Meniscus treatment options

If the meniscus is damaged or injured there are basically 4 treatment options

1. Meniscal repair

The torn tissue is reattached to the meniscus body with appropriate surgical sutures, the goal being that the repaired tissue heals. This is very similar to general surgical suturing.

Given the special anatomy of the meniscus, this is only possible in approximately 20% of the tears, according to the published literature.

2. Partial Meniscectomy

If suturing of the tissue is not possible, the damaged part of the meniscus has to be surgically removed ( partial meniscectomy ), leaving behind a gap that sometimes results in a biomechanical instability of the knee joint, eventually leading to additional pain and joint degeneration in the future.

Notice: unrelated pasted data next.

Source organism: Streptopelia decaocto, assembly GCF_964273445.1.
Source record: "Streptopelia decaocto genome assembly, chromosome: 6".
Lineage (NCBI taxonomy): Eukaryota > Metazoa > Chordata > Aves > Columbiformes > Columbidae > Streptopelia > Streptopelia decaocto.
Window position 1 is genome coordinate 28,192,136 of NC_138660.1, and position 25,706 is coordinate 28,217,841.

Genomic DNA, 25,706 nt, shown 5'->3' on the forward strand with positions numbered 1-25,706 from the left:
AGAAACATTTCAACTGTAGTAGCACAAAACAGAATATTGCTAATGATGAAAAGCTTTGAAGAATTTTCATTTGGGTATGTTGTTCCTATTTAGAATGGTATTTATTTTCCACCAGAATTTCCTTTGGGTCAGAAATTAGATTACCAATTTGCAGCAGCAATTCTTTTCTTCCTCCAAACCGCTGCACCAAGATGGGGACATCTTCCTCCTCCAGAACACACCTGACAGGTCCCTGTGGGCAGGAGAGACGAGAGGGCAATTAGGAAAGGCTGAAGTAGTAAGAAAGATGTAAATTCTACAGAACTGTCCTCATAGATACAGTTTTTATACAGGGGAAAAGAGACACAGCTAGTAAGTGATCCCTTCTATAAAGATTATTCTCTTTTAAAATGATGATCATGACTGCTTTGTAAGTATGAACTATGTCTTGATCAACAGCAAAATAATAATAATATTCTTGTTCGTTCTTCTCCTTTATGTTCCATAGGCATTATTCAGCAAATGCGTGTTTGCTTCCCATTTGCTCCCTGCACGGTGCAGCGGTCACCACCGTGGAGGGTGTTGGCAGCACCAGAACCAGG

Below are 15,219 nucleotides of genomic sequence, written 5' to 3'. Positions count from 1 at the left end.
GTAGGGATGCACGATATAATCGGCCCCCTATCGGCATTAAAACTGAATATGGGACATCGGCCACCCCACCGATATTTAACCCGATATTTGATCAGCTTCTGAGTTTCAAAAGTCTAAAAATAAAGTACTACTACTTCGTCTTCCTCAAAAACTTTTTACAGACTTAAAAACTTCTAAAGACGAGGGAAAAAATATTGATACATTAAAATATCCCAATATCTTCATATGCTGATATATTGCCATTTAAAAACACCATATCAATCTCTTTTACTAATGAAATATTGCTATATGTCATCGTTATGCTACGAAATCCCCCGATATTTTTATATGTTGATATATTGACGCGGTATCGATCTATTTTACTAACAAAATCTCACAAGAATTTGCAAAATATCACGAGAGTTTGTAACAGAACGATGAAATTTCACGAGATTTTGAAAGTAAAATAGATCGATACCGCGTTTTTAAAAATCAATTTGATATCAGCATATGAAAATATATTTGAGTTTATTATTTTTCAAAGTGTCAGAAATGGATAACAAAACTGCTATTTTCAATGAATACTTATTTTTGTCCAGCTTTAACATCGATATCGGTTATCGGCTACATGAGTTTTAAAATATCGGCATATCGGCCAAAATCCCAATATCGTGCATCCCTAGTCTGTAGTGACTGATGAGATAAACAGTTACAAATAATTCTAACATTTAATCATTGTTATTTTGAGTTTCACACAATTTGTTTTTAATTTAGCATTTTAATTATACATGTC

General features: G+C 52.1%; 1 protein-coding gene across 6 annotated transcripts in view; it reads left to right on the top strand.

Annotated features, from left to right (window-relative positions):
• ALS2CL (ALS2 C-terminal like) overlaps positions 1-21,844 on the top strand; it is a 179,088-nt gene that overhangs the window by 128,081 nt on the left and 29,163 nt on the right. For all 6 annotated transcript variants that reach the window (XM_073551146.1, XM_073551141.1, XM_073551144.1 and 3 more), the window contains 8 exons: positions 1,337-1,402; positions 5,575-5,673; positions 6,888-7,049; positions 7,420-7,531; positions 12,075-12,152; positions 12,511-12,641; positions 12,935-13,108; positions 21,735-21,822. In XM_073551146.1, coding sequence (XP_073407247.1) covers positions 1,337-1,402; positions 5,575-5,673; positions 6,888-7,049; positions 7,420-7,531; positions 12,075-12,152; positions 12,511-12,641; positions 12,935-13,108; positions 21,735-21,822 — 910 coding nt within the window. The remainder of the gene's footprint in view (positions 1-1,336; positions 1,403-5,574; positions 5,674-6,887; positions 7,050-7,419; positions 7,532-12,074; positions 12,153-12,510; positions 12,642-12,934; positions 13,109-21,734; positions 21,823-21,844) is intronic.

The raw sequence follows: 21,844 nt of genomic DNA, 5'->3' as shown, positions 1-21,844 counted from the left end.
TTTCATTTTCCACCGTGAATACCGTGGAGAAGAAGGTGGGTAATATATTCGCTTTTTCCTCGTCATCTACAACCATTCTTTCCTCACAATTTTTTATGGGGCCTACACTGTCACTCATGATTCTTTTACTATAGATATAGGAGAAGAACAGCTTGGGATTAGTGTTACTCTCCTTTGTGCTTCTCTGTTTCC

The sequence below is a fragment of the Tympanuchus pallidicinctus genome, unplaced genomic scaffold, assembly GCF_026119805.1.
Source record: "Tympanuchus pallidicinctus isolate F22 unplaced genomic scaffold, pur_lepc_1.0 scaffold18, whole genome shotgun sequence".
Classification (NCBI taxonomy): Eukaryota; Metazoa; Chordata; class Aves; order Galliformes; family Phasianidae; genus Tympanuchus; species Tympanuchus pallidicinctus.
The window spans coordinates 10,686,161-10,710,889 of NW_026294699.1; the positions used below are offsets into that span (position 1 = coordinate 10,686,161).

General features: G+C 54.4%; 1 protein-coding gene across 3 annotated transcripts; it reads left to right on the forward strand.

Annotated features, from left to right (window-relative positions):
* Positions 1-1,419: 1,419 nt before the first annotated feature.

3. Meniscal scaffold

To avoid further degeneration of the knee joint after partial meniscectomy meniscus scaffolds such as Actifit® have been developed.

The scaffolds are indicated for irreparable partial meniscal tears, are biocompatible and bioresorbable. And are implanted arthroscopically into the vascular zone of the meniscal defect.

The new biocompatible scaffold has been designed with a honeycomb like structure through which blood vessels can rapidly grow thus promoting the formation of newly formed meniscus like tissue inside the scaffold.

Over the subsequent 5-6 years the scaffold starts to very slowly degrade leaving behind newly regenerated meniscus like tissue.

4. Meniscal Allograft

If the meniscus cannot be repaired, is completely torn and there is no intact meniscal rim, the only option for the patient is for the meniscus to be removed and replaced with a meniscal allograft.

A mensical allograft is a complete replacement of the meniscus and the meniscus is donated from a person who has died.